As before, this is another collection of the covers to localized Marvel reprints from across the globe. This particular batch of covers I have less information about individually, so in may cases, I’m simply going to let the artwork do the talking. They’re all pretty interesting to see at any rate.
This German edition of DER GEWALTIGE HULK is interesting, in that it combines two separate covers into one: the lower, Hulk-centric portion of TALES TO ASTONISH #63 with a compressed version of X-MEN #4 at the top, replacing the Giant-Man image that had been there. That’s some relatively off-base coloring on the Brotherhood of Evil Mutants as well.
A Portuguese edition of O HOMEM-ARANHA. That pink background is a color choice, as is Doctor Doom’s (Dr. Destino’s) red cloak and blue tunic. You certainly won’t miss him!
An issue of the long-running O GURI MENSAL featuring the Golden Age Captain America (as well, apparently, as Batman–or Homem Morcego)
This issue of Gibi Mensal is interesting in that the all-new cover combines characters, the Human Torch and Toro and Captain Marvel and Captain Marvel Jr., who were published by rival outfits in the United States. An early unofficial crossover.
And here’s another one, this time with Timely’s Torch and Toro hanging out with MLJ’s Boy Buddies, Dusty and Roy the Super Boy.
A Japanese Hulk cover. for a brief time, original Hulk manga were produced in Japan in the 1970s.
And another one!
Some crazy coloring here on both the X-MEN and the guest-starring Avengers–most of whom seem to have forgotten to wear pants. The X-Men colors, meanwhile, seem to have been based on their later individual costumes, despite the fact that they are not so attired here.
A super-cool painting of WEREWOLF BY NIGHT (here, just WEREWOLF) pitting him against a much more colorful incarnation of Moon Knight.
I have no idea why the editors of VENGEUR chose to transform this figure of the Kingpin into Kang (the Kangpin?) but it sure is fascinating to me!
More WEREWOLF, more Moon Knight–or as he seems to be called here, La Muerte Blanca, the White Death. This despite the fact that he’s mostly darkly attired. Who knows?
Would you believe a third WEREWOLF cover and a third appearance for Moon Knight along with his friends (?) Dr. Glitternight and the Hangman. Don’t worry, this one is El Final, the ending.
This apparently isn’t an Indonesian Spider-Man cover at all, but rather features a knock-off character called Lamaut, or “Death Spider”). I’m guessing that isn’t the Lizard that he’s fighting either. No lawyers need bother themselves with this one.
On the other hand, that sure seems to be Spider-Man getting his clock cleaned on this cover of Lentera Hijau, also from Indonesia, so maybe somebody from Legal ought to look into this whole thing. This was another locally-produced bootleg product.
I dig this crazy cover for this 1973 Annual edition of O Homom-Aranha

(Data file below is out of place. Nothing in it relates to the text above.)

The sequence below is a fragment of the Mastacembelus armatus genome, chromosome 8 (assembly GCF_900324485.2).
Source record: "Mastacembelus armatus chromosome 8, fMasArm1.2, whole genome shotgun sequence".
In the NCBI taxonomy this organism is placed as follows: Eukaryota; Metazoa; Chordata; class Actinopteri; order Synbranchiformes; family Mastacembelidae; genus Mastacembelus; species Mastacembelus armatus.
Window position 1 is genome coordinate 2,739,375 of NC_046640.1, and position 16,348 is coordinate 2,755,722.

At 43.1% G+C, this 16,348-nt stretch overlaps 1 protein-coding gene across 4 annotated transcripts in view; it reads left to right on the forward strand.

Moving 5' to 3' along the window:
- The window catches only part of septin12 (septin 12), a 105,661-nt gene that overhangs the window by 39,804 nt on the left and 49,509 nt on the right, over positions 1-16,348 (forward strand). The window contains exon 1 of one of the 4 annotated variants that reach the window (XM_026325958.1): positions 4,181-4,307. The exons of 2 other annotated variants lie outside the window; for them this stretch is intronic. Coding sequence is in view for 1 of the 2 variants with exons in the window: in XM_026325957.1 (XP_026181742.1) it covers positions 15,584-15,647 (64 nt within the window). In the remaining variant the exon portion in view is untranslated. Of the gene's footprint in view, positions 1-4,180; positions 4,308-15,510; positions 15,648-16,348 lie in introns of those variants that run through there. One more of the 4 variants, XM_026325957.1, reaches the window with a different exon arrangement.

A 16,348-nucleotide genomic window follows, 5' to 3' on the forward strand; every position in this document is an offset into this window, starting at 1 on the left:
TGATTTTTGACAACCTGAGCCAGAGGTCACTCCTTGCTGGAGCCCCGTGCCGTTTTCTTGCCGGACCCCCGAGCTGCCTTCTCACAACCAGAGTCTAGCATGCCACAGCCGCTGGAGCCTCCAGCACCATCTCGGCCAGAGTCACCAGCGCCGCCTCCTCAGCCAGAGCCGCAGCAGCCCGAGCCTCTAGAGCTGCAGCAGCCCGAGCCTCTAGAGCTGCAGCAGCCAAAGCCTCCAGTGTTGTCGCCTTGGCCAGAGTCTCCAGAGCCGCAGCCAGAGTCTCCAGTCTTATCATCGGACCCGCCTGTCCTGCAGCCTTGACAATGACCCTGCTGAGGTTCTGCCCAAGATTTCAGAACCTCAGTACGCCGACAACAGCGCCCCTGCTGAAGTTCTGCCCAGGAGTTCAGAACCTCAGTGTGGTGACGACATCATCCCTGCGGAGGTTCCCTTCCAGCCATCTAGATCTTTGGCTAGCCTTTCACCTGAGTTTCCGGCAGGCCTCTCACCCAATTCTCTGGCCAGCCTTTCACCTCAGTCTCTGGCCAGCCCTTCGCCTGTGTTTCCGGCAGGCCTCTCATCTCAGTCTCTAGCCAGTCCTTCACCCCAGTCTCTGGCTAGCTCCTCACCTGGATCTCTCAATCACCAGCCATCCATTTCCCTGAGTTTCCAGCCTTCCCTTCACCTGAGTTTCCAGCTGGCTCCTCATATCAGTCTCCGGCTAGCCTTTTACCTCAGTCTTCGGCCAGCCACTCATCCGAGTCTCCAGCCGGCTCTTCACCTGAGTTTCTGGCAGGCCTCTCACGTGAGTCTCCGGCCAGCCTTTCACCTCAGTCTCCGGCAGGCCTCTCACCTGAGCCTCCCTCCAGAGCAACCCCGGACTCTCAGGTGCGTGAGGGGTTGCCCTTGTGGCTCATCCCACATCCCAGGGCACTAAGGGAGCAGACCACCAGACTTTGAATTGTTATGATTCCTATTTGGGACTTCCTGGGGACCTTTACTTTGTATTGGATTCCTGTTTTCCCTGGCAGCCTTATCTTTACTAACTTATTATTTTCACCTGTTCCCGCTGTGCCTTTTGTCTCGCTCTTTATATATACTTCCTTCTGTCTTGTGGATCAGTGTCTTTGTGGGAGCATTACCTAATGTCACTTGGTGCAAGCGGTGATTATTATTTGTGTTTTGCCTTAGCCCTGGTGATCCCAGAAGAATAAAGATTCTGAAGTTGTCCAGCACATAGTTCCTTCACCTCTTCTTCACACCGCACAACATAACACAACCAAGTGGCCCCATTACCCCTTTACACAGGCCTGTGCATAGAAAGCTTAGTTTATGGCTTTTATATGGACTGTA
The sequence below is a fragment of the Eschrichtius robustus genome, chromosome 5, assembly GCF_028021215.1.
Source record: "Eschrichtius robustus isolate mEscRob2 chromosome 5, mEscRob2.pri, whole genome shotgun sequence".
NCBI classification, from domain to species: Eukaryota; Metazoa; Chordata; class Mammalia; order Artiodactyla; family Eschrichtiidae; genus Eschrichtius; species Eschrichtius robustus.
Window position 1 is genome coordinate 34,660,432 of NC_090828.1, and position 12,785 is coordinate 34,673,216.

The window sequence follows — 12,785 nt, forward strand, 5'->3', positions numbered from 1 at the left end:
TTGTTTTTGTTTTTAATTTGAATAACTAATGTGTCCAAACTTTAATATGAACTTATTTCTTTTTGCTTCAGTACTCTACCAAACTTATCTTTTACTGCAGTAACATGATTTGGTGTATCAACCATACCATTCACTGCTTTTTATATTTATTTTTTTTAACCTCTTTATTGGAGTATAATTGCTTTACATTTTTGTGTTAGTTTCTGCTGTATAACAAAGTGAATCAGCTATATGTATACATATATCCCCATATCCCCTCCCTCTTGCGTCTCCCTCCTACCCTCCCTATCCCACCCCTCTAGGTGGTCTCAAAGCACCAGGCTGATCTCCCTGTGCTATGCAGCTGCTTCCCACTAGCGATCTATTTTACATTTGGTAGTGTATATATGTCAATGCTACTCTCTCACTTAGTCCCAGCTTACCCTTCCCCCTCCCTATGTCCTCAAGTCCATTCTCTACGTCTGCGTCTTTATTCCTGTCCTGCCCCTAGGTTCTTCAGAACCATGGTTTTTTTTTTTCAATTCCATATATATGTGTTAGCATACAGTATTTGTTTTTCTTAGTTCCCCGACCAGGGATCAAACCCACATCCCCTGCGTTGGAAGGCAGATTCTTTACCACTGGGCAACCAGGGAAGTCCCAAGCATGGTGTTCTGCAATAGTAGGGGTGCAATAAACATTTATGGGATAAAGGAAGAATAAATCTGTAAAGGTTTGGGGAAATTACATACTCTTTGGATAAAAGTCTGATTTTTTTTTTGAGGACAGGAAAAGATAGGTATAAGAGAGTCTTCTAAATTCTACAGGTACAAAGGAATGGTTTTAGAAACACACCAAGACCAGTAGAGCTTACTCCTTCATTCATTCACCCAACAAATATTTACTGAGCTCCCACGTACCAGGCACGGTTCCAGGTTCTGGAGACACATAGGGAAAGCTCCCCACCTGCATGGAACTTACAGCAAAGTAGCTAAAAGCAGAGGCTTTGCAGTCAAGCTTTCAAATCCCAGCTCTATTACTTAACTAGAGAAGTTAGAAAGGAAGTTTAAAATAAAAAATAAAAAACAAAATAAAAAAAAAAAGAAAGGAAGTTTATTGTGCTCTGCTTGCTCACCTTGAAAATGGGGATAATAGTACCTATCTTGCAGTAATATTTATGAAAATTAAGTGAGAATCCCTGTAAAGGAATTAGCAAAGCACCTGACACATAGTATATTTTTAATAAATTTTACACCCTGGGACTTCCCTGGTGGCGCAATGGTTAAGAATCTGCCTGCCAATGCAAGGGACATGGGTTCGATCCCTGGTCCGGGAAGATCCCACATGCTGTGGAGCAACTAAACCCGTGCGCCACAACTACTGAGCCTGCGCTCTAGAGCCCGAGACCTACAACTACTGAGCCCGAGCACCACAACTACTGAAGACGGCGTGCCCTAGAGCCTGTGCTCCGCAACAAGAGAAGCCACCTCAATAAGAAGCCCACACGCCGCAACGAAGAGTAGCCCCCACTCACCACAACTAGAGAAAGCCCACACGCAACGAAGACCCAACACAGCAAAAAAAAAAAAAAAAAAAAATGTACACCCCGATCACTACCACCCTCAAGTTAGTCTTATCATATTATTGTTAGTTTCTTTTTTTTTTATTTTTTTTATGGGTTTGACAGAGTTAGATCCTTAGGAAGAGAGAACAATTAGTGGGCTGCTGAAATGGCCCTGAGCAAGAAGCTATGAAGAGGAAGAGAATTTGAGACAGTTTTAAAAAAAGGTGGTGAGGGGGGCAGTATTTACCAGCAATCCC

A Brazilian copy of QUARTETO FANTASTICO. Nice log on this one, and the stark white background is eye-catching. In many ways, this looks better than the American cover it was lifted from.
Elektra lives! Not that it really looks that way on this cover.
This issue of MARVEL’S GREATEST COMICS is pretty cool, as not only does it reprint and localize the adventures of the Hulk, Doctor Strange, and Ant-man, but it uses the American MGC logo as well.
Another bootleg and locally-produced Spider-Man comic book, this one by creator Djoni Andrean.
The back cover shows that he also produced bootleg Daredevil comics, with Kapten Dev battling Professor Doctor Doom, who is even more greatly accredited than his American/Latverian counterpart.
And let’s wrap things up with this cover from CAPITAO AMERICA THOR HOMEM DE FERRO, which is interesting largely for the color scheme used on Captain Marvel (Capitao Maravilha)
6 thoughts on “Great Covers: Marvel Around The World 6”
RE: “the color scheme used on Captain Marvel”
You know, I bet if Captain Marvel was initially colored red, blue and yellow it might have been a lot more popular. (Eventually, with a revamped costume in red, blue and yellow, Cap got a fashion forward update right before the end of his first run.) What were kids to make of a superhero in a white costume with green accents? A very surprising color choice considering how particular Martin Goodman and Stan Lee were about what made the elements of a marketable hero (and cover).
My personal theory is they tried too hard to not be Fawcett’s Captain Marvel, a mistake Roy Thomas rectified. Someone should ask Roy.
And now that I think about it, the original Captain Marvel’s C. C. Beck and Otto Binder created Fatman, the Human Flying Saucer in 1967, the same year that Marvel’s Captain Marvel debuted in Marvel Super-Heroes. Wasn’t it strange that Fatman’s costume was also — green and white?
Kingpin being Kang’s thrall all this time or even another iteration like Rama Tut would be interesting…
Lots of brazilian editions today, many of wich I have in my collection! The 40s one with the pink Batman is actually named “O Guri” (The boy), not “Giru”. Some of the GEP editions of X-Men had unauthorized stories produced in Brazil, as covered by Bleeding Cool some years ago: https://bleedingcool.com/comics/brazilian-x-men-comics-usa-never-saw/
Thanks, fixed that typo!
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